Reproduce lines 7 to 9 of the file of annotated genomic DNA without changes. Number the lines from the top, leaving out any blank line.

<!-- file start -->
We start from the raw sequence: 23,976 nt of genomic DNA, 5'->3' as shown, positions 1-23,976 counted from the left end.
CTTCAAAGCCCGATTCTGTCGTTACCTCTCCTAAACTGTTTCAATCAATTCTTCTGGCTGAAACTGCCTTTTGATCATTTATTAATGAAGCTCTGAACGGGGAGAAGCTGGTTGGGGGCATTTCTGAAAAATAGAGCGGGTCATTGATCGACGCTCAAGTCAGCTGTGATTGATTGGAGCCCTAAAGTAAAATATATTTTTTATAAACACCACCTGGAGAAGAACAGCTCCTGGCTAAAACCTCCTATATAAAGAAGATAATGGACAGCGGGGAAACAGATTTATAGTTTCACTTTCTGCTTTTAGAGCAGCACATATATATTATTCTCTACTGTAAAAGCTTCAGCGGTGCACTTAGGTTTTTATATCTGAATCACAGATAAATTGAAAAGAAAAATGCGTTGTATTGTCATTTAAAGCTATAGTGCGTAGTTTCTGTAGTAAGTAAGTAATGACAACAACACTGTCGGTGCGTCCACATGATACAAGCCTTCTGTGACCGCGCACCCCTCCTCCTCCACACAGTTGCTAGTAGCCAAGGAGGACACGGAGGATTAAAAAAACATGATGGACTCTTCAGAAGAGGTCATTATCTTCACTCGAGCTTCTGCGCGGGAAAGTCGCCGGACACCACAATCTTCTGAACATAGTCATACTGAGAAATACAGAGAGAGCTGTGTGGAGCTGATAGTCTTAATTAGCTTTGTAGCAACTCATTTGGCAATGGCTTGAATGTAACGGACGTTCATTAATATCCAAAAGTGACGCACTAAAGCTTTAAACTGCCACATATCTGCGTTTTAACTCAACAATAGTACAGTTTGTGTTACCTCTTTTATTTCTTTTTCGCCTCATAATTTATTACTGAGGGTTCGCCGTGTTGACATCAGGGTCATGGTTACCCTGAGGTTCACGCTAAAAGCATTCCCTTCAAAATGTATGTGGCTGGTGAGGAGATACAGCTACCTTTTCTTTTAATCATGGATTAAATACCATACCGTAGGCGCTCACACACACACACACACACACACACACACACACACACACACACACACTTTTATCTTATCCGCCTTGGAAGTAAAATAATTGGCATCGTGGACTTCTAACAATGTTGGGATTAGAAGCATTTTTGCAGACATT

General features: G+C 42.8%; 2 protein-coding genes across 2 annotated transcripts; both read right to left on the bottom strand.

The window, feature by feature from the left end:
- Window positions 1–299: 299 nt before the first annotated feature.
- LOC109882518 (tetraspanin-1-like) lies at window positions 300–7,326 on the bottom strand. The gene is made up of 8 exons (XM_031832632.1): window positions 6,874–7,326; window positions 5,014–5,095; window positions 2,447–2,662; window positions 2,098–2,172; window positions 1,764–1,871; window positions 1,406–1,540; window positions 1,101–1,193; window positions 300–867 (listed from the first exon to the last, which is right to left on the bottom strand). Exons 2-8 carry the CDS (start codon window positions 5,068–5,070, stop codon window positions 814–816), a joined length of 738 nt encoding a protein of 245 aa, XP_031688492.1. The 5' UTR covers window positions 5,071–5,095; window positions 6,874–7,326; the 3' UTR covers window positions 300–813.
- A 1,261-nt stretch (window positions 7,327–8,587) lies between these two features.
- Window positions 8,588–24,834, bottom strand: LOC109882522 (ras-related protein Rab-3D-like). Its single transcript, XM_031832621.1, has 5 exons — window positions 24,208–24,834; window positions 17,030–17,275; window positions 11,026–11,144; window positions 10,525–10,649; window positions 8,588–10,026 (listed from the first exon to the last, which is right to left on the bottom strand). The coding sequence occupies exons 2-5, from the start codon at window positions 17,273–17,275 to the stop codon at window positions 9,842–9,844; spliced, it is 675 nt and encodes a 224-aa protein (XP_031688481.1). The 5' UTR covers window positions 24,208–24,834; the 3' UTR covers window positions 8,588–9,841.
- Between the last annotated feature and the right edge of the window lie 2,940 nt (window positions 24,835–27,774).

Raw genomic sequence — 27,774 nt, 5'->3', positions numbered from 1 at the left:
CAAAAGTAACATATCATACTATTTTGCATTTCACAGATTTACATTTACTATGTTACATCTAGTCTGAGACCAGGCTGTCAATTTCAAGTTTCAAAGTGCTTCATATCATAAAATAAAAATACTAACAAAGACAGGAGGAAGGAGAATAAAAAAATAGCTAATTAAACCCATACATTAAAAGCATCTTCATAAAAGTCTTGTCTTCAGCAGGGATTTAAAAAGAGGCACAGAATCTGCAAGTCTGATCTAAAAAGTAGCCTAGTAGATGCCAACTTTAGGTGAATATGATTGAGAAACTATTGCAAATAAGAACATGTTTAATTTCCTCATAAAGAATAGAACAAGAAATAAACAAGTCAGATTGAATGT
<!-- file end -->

- A 1,261-nt stretch (window positions 7,327–8,587) lies between these two features.
- Window positions 8,588–24,834, bottom strand: LOC109882522 (ras-related protein Rab-3D-like). Its single transcript, XM_031832621.1, has 5 exons — window positions 24,208–24,834; window positions 17,030–17,275; window positions 11,026–11,144; window positions 10,525–10,649; window positions 8,588–10,026 (listed from the first exon to the last, which is right to left on the bottom strand). The coding sequence occupies exons 2-5, from the start codon at window positions 17,273–17,275 to the stop codon at window positions 9,842–9,844; spliced, it is 675 nt and encodes a 224-aa protein (XP_031688481.1). The 5' UTR covers window positions 24,208–24,834; the 3' UTR covers window positions 8,588–9,841.
- Between the last annotated feature and the right edge of the window lie 2,940 nt (window positions 24,835–27,774).